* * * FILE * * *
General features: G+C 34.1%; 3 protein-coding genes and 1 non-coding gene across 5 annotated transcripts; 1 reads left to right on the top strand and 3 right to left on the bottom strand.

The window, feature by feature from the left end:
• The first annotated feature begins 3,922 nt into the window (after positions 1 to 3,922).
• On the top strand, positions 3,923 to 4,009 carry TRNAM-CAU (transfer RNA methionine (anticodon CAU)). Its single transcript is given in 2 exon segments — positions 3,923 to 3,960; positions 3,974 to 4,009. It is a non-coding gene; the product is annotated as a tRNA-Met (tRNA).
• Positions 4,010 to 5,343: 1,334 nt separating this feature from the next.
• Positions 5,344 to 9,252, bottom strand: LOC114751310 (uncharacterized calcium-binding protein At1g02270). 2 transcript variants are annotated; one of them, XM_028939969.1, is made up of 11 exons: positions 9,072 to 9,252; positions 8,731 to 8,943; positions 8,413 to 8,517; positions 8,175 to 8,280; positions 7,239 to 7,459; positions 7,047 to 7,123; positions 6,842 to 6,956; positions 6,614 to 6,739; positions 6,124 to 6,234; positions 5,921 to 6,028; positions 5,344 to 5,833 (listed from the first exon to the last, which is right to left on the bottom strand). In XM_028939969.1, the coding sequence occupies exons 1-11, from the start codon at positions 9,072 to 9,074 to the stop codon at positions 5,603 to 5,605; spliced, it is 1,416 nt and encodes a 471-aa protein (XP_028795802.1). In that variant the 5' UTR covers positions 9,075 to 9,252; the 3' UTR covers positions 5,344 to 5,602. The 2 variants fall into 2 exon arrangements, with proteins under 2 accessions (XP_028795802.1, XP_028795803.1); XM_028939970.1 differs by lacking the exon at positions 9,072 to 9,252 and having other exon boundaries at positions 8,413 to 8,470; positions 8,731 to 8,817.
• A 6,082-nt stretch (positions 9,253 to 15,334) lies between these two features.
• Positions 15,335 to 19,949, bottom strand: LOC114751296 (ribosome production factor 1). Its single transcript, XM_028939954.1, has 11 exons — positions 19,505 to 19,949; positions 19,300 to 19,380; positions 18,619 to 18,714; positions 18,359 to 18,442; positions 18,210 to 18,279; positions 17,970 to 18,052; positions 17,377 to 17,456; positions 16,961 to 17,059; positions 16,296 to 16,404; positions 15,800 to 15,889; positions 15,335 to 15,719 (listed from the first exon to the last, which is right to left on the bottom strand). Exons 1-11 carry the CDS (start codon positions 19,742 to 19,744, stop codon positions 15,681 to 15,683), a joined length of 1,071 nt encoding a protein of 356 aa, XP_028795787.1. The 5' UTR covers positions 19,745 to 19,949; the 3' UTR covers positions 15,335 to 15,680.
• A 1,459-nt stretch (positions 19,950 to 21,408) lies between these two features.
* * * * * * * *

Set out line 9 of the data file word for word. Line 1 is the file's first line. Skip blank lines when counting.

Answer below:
• A 1,459-nt stretch (positions 19,950 to 21,408) lies between these two features.